Columns / Discourse / February 24, 2016

What’s the Big Deal with Trump? Not politics.

Donald Trump. Entrepreneur (to say the least). Multi-billionaire. Father of five. Former reality TV host. Former Democrat (1968-1987, 2001-2009). Former Independent (2011-2012). Former Republican (1987-1999). Current Republican (2012-present), but that, of course, just as the status of who his wife is and what European country she’s from, is subject to change. I suppose that’s something the average voter should understand, no matter what side of the party line they’re on.

Another thing most voters should understand, but may very well already, is his notoriety of hatred (racism towards Mexican immigrants, Islamophobia, etc.) and instilling anger and hysteria amongst those who follow him. This is where his TV show host character comes around: Is he actually saying those things because he believes them, or because they will get him attention, whether that be positive or negative? After all, any publicity is good publicity, and that philosophy has certainly garnered him media attention not only across the country, but all over the world.

When Trump was gaining popularity over the summer and fall, I only carried this one thought: The more attention he is given, the more popular he will become, even if that attention is negative. If CNN or NBC is talking about how crazy this rich, blonde guy (that everyone already recognizes) is, then he’s certainly going to gain popularity amongst his own party. At first, the attention was warranted; here was this guy, running for president, and he says something vile? Again? And again?

But after a while, we should have realized what was happening, and what he was doing. Kids, you’ve been duped: Donald Trump may very well have puppeteered himself into the Oval Office.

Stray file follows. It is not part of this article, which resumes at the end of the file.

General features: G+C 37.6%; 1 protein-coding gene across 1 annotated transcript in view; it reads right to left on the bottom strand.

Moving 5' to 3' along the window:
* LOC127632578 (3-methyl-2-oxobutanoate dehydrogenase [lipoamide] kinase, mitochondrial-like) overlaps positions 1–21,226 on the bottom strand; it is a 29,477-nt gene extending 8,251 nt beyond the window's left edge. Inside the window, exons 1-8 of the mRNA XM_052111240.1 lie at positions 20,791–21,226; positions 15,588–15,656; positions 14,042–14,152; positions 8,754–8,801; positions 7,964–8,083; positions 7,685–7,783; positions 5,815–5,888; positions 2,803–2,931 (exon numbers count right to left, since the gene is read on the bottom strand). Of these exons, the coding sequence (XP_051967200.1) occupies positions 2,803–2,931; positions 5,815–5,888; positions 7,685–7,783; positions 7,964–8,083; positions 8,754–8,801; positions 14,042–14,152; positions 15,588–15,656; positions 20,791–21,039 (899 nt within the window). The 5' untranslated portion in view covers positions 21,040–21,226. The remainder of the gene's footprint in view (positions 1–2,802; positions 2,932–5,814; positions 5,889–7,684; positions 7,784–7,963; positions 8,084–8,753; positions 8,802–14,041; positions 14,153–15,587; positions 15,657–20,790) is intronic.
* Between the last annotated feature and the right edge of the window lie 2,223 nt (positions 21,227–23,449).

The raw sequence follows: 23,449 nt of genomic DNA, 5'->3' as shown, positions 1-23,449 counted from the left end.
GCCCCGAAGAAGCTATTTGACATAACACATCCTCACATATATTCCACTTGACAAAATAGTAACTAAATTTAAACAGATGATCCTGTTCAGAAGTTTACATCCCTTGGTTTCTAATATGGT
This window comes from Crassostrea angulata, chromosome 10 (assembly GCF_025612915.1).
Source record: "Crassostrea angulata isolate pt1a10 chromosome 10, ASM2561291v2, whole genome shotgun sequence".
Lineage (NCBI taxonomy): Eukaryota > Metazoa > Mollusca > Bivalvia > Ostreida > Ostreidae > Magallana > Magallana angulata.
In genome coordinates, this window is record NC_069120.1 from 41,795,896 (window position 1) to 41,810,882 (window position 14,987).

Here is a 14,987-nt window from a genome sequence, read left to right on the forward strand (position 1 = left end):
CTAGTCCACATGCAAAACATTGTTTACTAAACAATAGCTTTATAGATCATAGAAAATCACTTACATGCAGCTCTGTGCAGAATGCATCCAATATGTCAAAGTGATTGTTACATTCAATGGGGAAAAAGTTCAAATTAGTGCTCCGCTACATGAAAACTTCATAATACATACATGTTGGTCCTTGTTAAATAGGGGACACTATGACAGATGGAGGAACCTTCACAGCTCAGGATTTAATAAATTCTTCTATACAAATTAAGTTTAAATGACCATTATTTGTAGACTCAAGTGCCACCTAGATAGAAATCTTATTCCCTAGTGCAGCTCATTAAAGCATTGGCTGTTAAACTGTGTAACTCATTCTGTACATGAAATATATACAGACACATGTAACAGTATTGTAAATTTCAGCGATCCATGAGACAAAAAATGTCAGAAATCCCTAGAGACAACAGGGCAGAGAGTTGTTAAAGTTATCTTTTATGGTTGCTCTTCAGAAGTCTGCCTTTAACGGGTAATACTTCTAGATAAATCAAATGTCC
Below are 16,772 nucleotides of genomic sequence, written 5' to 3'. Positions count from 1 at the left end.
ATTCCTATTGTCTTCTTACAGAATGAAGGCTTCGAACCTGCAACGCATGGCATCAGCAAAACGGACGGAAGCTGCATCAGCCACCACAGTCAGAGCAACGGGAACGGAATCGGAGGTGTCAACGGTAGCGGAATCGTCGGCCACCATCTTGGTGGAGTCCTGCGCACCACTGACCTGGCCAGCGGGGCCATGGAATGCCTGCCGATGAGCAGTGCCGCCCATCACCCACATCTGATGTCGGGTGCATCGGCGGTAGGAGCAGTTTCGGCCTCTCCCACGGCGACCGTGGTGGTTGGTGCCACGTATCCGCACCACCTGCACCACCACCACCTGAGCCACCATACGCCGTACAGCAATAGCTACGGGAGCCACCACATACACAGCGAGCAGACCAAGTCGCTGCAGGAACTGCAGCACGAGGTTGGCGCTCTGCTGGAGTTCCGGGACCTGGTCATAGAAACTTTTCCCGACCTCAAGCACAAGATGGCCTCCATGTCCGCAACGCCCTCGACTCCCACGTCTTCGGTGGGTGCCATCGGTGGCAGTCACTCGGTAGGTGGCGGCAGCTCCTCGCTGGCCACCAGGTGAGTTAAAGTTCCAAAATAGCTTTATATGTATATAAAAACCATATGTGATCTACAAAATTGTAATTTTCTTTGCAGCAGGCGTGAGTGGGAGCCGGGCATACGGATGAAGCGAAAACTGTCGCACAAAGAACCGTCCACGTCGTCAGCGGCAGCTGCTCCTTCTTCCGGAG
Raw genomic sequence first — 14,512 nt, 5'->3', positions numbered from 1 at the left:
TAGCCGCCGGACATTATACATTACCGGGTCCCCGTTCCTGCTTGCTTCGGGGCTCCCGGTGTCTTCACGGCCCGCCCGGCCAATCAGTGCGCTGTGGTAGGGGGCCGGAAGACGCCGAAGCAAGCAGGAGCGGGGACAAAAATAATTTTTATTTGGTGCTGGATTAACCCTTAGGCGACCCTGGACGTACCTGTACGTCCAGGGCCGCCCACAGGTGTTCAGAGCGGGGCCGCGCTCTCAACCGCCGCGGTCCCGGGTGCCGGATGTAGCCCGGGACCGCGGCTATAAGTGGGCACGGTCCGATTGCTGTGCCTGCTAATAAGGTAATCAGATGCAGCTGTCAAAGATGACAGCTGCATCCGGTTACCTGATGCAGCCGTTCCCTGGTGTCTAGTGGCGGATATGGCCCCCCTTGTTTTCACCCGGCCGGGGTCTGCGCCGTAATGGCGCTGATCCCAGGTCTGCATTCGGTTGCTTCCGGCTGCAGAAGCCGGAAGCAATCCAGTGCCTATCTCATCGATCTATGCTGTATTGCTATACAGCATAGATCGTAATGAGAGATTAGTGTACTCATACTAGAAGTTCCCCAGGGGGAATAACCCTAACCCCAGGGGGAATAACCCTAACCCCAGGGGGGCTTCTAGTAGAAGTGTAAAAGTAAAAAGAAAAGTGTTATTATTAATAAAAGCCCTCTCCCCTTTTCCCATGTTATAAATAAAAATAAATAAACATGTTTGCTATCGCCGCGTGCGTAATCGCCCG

What scares most people about Trump, however, is not how often his views seem to change or his infamous spewing of hatred, but rather that there are American citizens out there supporting him and voting for him. At this rate, Trump may very well become the Republican nominee for the presidential election in November of this year. Correct me if I’m wrong, but I personally feel as if this is the biggest issue most people see with a character like Donald Trump. One may see all sorts of issues in this, such as the fact it may be horrifying that someone could be so ignorant as to do something as horrendous as vote for racism, not to mention the sheer numbers of such voters.

If we look at it from a party perspective, however, and compare Trump to what most “Republicans,” may want (not Libertarians or moderates, but members of the party), they don’t see Trump as the candidate they want. Most of Trump’s “conservative values” are overshadowed for a lot of conservatives by the fact that most of his fiscal policies resemble those of the liberally beloved Bernie Sanders. He isn’t an experienced politician, only a businessman. He is a member of “the one percent” we think of when discussing economics.

The trouble is, Donald Trump is not only a closet Democrat, just as Hillary Clinton is a closet Republican, but furthermore, no one actually knows exactly what he believes in. And that’s sort of a problem for the guy who very well may become the next President of the United States.

Shannon Caveny

Tags:  Bernie Sanders candidate discourse Donald Trump elections 2016 Knox College Republican Shannon Caveny

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